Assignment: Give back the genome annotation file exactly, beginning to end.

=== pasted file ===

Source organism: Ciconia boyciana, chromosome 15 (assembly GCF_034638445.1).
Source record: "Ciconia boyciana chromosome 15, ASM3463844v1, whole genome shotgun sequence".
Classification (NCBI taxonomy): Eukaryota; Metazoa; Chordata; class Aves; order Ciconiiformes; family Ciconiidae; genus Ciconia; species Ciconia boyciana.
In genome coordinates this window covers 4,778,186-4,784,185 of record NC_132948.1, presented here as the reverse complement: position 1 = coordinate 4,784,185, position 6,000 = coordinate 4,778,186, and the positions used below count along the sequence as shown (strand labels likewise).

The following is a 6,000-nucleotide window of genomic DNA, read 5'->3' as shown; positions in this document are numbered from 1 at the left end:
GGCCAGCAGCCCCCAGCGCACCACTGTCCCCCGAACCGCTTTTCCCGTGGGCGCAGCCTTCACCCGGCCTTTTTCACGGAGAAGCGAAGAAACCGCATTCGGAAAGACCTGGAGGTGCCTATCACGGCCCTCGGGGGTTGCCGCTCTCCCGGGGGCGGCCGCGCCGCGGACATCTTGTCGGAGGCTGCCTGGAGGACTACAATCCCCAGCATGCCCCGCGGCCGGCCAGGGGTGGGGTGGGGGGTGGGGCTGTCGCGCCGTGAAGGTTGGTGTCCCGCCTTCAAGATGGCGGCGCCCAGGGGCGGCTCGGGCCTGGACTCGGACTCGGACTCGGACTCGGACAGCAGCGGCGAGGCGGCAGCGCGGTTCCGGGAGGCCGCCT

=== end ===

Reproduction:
Source organism: Ciconia boyciana, chromosome 15 (assembly GCF_034638445.1).
Source record: "Ciconia boyciana chromosome 15, ASM3463844v1, whole genome shotgun sequence".
Classification (NCBI taxonomy): Eukaryota; Metazoa; Chordata; class Aves; order Ciconiiformes; family Ciconiidae; genus Ciconia; species Ciconia boyciana.
In genome coordinates this window covers 4,778,186-4,784,185 of record NC_132948.1, presented here as the reverse complement: position 1 = coordinate 4,784,185, position 6,000 = coordinate 4,778,186, and the positions used below count along the sequence as shown (strand labels likewise).

The following is a 6,000-nucleotide window of genomic DNA, read 5'->3' as shown; positions in this document are numbered from 1 at the left end:
GGCCAGCAGCCCCCAGCGCACCACTGTCCCCCGAACCGCTTTTCCCGTGGGCGCAGCCTTCACCCGGCCTTTTTCACGGAGAAGCGAAGAAACCGCATTCGGAAAGACCTGGAGGTGCCTATCACGGCCCTCGGGGGTTGCCGCTCTCCCGGGGGCGGCCGCGCCGCGGACATCTTGTCGGAGGCTGCCTGGAGGACTACAATCCCCAGCATGCCCCGCGGCCGGCCAGGGGTGGGGTGGGGGGTGGGGCTGTCGCGCCGTGAAGGTTGGTGTCCCGCCTTCAAGATGGCGGCGCCCAGGGGCGGCTCGGGCCTGGACTCGGACTCGGACTCGGACTCGGACAGCAGCGGCGAGGCGGCAGCGCGGTTCCGGGAGGCCGCCT